Leading-edge and trailing-edge phase dimming | Simply explained
The technology is explained quite simply. And this article also shows the advantages and disadvantages, as well as the applications, in a correspondingly comprehensible way.
Leading edge dimming - the principle of switching on later
The course shown in the figure (a) shows the time course of the alternating voltage represented in our house network (230V AC mains voltage).
We can understand the term "phase" as the time course of a voltage or also of the current at a consumer like e.g. a light bulb.
(Shown here are two sine waves=periods. With the house net these are 50 periods per second corresponding to 50 Hertz, and/or duration of a period 20ms).
The current through the filament follows this course and makes the bulb shine brightly. (Due to the inertia of the eye and the wire, we do not notice this change. Nevertheless, a flicker of 100Hz would be measurable).
Take the current away from the lamp!
By installing a small electronic switch (triac), the voltage is switched on a little later after each half oscillation. The lamp shines less bright. Figure (b).
This is called leading the phase --> leading the phase dimming.
Depending on the time of switch-on, this technology can be used to dim down to a few percent brightness. Figure (c)
Triac dimming in detail:
The triac dimming method is based on phase angle control. A voltage pulse is generated which "fires" the triac (=switch). The pulse is generated by bringing the input voltage to a predetermined level. When the input voltage exceeds this level, the triac (triode for alternating current) switches on. At zero crossing (end of half-wave), the triac switches off again and waits for the next pulse.
Trailing Edge phase dimming - principle of premature switching off
Phase section control is a bit more complex in terms of circuitry. Here the voltage is switched off prematurely. The phase is switched off. Depending on this time the same behavior is shown. The longer current can flow, the brighter the lamp, or vice versa.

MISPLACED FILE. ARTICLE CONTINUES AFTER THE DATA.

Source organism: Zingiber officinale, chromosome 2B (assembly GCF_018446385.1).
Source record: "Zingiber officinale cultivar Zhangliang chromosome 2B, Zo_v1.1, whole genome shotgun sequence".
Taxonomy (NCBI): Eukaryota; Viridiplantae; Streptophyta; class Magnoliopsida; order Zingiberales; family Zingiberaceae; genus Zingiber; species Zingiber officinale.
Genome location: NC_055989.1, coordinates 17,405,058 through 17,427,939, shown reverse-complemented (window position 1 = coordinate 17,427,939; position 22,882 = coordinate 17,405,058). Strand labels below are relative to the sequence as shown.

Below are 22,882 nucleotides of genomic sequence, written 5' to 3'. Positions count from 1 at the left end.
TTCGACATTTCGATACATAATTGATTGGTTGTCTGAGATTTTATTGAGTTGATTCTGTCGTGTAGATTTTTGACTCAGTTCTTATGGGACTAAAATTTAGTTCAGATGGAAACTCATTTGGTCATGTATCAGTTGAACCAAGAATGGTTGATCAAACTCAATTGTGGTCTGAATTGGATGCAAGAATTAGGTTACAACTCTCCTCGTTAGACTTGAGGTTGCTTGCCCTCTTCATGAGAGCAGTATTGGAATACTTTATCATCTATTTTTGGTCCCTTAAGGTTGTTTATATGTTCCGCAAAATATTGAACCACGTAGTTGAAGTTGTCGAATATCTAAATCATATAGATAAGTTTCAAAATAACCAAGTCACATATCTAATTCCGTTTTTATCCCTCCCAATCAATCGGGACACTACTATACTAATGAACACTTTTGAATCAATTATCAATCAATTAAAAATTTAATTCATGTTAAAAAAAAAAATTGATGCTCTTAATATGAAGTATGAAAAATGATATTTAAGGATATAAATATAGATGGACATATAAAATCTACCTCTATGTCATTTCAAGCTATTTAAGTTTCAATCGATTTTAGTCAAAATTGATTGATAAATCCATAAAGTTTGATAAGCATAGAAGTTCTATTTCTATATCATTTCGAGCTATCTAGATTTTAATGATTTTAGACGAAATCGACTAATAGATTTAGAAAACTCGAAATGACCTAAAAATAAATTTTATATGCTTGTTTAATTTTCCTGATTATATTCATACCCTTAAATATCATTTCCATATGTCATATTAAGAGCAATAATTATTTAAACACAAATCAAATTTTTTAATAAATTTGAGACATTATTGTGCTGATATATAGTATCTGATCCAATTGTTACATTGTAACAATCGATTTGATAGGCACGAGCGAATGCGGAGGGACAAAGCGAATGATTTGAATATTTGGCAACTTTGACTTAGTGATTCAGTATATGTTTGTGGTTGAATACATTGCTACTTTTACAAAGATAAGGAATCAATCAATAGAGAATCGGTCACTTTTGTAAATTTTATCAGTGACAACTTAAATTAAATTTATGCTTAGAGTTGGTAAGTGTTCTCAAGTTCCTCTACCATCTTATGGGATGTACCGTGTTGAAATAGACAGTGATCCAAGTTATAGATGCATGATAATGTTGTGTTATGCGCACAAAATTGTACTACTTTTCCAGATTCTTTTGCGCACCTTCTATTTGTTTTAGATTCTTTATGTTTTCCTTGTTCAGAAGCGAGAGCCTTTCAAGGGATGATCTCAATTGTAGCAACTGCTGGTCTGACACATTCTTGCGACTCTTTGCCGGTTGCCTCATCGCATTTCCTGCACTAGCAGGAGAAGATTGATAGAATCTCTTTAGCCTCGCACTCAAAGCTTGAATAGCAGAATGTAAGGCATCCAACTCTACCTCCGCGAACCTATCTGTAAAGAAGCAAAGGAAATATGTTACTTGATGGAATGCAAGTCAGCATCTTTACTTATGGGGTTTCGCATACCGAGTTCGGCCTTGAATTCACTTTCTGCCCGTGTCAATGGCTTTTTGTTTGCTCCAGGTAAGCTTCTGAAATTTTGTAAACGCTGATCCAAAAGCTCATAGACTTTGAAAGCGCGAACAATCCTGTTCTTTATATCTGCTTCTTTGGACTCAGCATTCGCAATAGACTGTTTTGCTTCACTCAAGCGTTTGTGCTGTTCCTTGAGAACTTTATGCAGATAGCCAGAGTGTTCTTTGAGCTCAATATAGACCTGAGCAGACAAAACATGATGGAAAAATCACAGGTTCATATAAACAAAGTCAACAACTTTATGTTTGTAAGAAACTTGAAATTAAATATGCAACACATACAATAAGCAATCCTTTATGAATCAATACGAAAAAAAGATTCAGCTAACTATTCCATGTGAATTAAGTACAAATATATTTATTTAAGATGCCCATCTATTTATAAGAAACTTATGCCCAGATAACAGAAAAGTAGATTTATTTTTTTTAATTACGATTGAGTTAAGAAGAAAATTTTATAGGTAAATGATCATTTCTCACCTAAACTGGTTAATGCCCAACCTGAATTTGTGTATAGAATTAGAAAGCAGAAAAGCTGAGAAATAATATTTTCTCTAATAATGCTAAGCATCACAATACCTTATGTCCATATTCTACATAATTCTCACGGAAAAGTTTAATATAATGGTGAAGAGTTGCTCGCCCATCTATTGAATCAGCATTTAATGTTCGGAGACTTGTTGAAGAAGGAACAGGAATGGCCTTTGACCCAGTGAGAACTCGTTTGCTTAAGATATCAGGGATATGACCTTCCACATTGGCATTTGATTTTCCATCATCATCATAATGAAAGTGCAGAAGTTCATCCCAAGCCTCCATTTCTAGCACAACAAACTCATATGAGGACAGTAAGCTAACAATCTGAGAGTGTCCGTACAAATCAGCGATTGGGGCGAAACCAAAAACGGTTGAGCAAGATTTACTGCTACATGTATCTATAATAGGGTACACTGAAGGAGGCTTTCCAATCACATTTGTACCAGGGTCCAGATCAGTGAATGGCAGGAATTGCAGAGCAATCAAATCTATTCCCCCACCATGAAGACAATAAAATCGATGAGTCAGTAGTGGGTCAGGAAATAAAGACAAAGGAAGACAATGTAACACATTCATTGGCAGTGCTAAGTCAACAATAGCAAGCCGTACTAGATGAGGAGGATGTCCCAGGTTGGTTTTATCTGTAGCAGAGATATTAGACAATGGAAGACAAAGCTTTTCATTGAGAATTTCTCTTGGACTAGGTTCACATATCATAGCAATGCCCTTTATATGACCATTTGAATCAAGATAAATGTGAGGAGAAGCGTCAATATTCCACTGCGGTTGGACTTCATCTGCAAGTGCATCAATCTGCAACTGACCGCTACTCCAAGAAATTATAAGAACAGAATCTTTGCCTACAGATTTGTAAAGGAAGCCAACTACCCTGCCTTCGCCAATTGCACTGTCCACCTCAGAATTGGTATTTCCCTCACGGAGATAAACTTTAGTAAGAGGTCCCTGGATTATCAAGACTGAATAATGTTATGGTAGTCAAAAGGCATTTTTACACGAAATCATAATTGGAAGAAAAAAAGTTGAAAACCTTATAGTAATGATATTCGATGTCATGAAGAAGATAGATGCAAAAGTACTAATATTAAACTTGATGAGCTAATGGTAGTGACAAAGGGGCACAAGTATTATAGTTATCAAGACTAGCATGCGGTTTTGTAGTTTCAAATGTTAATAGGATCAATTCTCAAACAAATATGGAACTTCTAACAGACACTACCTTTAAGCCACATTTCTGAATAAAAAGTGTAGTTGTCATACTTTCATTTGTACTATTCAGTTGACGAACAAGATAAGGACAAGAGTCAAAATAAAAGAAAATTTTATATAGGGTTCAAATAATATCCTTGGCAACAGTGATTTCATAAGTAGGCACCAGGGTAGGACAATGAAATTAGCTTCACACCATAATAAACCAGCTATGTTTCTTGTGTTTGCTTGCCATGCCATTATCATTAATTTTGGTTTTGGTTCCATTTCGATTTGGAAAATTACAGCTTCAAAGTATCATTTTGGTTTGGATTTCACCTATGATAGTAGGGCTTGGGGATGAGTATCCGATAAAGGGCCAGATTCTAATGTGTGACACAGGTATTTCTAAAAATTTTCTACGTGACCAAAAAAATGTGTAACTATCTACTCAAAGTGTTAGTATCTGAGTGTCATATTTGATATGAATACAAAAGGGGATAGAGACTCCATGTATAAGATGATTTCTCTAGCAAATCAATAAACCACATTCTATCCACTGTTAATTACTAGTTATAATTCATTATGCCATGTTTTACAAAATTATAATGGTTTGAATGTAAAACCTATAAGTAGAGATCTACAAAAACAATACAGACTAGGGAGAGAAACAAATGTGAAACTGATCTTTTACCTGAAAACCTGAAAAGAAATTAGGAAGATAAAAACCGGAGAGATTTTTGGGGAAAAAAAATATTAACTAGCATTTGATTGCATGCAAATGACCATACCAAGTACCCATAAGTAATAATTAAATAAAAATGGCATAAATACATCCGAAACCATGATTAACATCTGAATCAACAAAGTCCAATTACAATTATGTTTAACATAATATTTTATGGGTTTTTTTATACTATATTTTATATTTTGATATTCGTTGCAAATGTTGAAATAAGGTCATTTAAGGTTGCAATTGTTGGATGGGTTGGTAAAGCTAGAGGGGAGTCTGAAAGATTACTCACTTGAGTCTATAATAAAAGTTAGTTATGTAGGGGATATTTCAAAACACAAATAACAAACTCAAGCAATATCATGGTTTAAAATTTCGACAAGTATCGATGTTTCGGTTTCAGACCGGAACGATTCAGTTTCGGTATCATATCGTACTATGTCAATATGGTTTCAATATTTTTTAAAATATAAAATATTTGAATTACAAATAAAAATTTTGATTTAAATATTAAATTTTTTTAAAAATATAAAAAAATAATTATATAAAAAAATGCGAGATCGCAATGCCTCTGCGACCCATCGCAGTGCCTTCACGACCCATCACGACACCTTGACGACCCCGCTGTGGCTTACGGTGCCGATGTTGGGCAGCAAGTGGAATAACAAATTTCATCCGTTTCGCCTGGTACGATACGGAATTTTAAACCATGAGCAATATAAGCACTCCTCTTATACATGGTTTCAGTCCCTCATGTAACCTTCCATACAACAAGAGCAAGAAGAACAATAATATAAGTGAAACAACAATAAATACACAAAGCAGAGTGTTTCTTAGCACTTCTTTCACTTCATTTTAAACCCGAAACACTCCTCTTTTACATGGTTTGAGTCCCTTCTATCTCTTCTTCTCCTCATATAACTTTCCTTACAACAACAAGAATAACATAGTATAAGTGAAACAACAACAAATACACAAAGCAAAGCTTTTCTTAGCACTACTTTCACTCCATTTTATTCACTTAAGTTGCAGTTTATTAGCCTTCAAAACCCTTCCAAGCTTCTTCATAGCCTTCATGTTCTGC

I would like to dim LEDs. Which method is better - leading-edge or trailing-edge dimming?
Unlike an incandescent lamp, electronic ballasts are required to operate LED lamps, or in LED luminaires. These basically also require their own minimum supply voltage and explains why it is not really possible to dim down to a few percent brightness. An empirical value is 100% to about 20% (in exceptions to 10%).
Depending on the circuit-technical conversion (switching power supply, use of transformers, and/or capacitive or inductive portion in the input circuit) these methods can function differently well, and/or if necessary even destroy lamp or dimmer.
Experience shows that switched-mode power supplies work better with leading edge dimming, whereas trailing edge dimmers are better suited for transformers as inductive loads.
Our recommendation is to use so-called universal dimmers. These automatically recognize the load and adjust themselves to it in the best possible way. I.e. also the lower switch-off point, which usually leads to unstable behavior, or flicker, is detected and stored.
Advantages of phase dimming technology
- Easy planning and installation,
- Existing wiring can be retained. (Existing buildings)
- Available for many lamps and luminaires
- Quick expansion/conversion
Disadvantages, or why it is worthwhile to use more modern systems (DALI, Casambi radio, 1-10V, Enocean, Zigbee)
- Limited dimming range
- Frequent flicker behavior when setting, or in the lower range
- Noise development (buzzing) both in the dimmer itself, and in the ballast
- Not suitable for higher powers (> 80W) due to reactive power distortion and EMC interference
- Poor efficiency
- No standard defined for electronic loads (LED). Thus low planning reliability (try & error), functional reliability is load-dependent.
Existing buildings --> Yes, or alternatively Casambi
New buildings --> DALI